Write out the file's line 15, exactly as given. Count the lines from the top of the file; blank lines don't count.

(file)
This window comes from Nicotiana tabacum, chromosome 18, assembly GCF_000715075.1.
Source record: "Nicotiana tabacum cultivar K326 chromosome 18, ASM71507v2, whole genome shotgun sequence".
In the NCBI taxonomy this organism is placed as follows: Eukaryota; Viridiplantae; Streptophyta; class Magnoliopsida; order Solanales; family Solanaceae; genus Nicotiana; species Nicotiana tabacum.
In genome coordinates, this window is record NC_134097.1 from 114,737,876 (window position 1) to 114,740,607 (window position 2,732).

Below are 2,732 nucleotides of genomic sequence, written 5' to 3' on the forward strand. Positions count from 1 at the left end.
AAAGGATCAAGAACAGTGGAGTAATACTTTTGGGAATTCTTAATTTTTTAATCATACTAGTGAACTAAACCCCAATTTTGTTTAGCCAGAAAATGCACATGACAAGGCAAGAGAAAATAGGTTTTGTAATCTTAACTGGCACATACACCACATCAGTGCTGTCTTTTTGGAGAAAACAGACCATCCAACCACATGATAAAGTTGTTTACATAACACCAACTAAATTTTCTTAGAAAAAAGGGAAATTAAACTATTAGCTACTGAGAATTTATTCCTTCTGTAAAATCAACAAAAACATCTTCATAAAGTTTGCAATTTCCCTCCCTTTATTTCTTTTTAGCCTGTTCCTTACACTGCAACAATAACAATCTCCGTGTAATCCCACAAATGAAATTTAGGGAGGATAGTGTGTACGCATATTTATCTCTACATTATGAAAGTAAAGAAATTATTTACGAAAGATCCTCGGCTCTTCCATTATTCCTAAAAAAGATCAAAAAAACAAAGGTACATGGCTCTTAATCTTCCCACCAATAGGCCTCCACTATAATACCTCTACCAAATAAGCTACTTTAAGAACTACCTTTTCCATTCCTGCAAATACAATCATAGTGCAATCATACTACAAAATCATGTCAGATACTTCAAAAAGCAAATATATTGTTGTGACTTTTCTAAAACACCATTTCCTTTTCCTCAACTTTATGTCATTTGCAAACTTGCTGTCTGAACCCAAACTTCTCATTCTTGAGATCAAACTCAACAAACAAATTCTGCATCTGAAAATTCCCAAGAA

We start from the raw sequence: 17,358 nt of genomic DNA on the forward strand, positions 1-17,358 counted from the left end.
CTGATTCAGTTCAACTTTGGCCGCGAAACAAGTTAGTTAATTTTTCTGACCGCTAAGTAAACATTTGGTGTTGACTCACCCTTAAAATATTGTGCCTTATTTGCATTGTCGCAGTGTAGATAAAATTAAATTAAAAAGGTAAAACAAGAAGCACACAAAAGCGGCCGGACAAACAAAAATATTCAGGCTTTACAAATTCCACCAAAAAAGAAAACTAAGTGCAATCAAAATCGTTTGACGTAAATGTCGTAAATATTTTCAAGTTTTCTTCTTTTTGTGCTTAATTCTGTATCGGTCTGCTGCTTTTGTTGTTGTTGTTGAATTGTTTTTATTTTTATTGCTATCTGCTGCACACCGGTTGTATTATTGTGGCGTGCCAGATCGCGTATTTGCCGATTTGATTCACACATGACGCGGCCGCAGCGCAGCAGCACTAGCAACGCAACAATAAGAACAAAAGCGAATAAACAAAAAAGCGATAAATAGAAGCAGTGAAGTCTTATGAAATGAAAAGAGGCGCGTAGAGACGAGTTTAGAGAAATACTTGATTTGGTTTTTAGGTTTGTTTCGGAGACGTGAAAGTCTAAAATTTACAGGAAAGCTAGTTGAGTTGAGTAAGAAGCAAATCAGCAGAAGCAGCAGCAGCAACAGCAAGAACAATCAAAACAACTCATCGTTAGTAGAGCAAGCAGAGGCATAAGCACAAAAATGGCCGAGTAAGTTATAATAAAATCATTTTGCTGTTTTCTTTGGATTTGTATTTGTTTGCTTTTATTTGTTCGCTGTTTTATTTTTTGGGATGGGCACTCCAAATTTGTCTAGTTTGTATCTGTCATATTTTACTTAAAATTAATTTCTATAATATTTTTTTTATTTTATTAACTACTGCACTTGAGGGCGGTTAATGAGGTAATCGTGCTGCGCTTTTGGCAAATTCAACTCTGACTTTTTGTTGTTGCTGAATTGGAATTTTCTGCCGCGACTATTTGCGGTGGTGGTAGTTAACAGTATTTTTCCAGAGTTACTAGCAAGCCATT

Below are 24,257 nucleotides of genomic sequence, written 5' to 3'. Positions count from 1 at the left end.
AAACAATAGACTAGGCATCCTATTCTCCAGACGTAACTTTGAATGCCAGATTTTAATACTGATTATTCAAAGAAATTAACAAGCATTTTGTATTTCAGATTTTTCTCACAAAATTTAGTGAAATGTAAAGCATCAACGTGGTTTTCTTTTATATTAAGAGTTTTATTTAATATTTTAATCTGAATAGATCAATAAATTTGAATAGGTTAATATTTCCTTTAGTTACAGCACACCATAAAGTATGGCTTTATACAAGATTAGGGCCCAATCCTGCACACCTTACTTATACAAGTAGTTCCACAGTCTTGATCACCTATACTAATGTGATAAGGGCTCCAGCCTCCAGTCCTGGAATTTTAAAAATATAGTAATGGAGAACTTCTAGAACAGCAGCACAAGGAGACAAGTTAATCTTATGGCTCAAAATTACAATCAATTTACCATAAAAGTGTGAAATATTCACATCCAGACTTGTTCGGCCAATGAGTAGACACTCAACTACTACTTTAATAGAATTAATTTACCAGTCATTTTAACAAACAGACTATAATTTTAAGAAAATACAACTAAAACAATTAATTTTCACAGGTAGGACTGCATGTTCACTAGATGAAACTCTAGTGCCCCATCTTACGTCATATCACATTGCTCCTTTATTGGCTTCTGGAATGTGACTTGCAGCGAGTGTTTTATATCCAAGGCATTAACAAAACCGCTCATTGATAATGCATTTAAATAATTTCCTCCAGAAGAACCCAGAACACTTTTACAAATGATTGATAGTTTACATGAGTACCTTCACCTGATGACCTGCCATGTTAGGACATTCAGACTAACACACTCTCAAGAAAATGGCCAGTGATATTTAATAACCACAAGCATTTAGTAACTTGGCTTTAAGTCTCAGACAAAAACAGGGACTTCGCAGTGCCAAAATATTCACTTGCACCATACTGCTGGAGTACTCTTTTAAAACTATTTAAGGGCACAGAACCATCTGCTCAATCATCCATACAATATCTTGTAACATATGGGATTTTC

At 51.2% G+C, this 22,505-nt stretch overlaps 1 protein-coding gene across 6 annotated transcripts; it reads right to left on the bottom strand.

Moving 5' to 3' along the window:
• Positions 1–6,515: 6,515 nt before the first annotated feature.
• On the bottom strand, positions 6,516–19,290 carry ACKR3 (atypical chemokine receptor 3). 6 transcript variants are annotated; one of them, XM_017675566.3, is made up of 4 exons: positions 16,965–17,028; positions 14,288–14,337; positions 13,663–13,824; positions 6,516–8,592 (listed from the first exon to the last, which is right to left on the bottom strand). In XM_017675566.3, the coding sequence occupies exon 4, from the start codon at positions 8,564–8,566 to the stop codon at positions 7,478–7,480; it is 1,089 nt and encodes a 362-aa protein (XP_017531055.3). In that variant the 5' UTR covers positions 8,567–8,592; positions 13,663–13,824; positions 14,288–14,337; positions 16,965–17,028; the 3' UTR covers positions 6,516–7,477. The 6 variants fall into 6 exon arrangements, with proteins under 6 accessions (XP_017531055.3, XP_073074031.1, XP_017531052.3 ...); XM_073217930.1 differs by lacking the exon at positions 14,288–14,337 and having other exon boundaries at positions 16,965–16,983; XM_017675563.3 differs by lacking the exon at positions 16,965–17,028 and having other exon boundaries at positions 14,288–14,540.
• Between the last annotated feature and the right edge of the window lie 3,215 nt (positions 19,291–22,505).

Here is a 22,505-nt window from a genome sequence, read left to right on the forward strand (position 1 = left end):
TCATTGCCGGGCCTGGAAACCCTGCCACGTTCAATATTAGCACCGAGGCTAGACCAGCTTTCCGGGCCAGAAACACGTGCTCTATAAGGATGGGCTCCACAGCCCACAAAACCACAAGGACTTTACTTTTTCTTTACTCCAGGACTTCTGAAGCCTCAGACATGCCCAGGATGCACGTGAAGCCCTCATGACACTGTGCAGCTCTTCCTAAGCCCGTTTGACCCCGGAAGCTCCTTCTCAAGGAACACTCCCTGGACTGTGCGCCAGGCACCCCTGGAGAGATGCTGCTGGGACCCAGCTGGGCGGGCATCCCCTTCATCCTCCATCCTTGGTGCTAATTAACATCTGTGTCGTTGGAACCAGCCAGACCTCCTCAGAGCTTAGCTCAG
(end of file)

• Between the last annotated feature and the right edge of the window lie 3,215 nt (positions 19,291–22,505).